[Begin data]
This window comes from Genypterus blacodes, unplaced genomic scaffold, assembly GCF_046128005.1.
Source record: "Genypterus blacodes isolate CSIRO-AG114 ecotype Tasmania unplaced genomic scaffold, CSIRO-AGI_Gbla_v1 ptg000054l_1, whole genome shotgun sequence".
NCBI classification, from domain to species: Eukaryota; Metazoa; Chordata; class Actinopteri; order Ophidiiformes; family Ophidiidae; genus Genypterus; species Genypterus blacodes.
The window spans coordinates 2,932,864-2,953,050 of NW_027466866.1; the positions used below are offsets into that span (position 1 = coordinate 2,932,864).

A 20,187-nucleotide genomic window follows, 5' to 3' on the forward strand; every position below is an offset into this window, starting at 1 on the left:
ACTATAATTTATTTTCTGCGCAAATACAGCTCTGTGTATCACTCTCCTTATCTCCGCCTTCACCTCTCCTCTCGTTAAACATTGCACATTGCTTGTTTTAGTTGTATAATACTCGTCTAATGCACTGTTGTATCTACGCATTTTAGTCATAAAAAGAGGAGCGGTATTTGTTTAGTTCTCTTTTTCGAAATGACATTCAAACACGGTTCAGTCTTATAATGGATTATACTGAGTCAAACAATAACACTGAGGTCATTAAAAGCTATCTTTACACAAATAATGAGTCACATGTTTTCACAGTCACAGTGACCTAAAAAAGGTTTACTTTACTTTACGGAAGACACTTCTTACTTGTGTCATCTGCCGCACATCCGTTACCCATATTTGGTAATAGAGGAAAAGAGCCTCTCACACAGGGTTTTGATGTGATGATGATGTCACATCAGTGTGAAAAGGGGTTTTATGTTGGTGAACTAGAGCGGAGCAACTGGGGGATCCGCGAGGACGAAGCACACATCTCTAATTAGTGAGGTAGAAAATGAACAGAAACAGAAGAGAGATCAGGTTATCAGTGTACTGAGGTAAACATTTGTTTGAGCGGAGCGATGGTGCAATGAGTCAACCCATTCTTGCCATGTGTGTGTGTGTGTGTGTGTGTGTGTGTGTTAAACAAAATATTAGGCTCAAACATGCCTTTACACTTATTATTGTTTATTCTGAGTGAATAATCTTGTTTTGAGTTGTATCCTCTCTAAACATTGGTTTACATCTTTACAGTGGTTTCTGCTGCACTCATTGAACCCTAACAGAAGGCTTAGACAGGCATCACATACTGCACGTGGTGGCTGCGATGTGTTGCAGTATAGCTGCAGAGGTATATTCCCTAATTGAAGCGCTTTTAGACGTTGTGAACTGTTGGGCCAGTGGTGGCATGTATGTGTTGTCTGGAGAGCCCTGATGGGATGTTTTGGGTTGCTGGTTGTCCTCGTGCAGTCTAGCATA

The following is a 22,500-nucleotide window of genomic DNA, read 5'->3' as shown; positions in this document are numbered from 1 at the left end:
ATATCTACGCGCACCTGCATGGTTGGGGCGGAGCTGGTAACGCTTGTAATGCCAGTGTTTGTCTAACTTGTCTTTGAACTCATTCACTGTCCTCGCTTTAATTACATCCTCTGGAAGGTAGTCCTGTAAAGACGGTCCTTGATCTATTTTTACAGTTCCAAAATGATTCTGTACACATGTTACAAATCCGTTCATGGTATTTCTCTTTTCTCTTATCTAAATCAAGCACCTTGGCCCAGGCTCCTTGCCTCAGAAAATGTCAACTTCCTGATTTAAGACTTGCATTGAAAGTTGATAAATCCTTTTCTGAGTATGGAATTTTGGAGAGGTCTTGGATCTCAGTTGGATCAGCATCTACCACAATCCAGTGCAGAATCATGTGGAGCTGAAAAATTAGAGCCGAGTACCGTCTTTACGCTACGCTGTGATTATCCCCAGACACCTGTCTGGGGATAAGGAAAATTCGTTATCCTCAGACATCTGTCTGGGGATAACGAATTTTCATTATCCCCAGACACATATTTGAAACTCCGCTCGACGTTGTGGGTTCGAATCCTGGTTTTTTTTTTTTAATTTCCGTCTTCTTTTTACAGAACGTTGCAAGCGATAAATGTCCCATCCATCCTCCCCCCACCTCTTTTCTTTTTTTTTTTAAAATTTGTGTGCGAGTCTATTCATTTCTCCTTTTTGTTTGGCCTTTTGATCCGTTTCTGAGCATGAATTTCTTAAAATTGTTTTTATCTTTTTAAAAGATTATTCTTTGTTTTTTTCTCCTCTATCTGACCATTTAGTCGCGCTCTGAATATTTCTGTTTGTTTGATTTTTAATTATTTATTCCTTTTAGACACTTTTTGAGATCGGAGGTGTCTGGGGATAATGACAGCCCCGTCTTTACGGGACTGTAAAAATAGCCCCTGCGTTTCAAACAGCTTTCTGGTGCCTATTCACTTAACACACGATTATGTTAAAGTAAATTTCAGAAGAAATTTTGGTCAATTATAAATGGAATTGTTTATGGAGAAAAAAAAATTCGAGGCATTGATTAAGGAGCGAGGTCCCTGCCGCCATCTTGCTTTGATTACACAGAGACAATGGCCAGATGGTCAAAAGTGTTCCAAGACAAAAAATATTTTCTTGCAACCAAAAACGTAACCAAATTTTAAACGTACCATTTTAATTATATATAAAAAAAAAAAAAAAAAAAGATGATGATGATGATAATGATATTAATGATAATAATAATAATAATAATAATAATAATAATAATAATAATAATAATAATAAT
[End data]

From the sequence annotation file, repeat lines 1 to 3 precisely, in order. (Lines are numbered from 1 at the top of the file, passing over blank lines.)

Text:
This window comes from Genypterus blacodes, unplaced genomic scaffold, assembly GCF_046128005.1.
Source record: "Genypterus blacodes isolate CSIRO-AG114 ecotype Tasmania unplaced genomic scaffold, CSIRO-AGI_Gbla_v1 ptg000054l_1, whole genome shotgun sequence".
NCBI classification, from domain to species: Eukaryota; Metazoa; Chordata; class Actinopteri; order Ophidiiformes; family Ophidiidae; genus Genypterus; species Genypterus blacodes.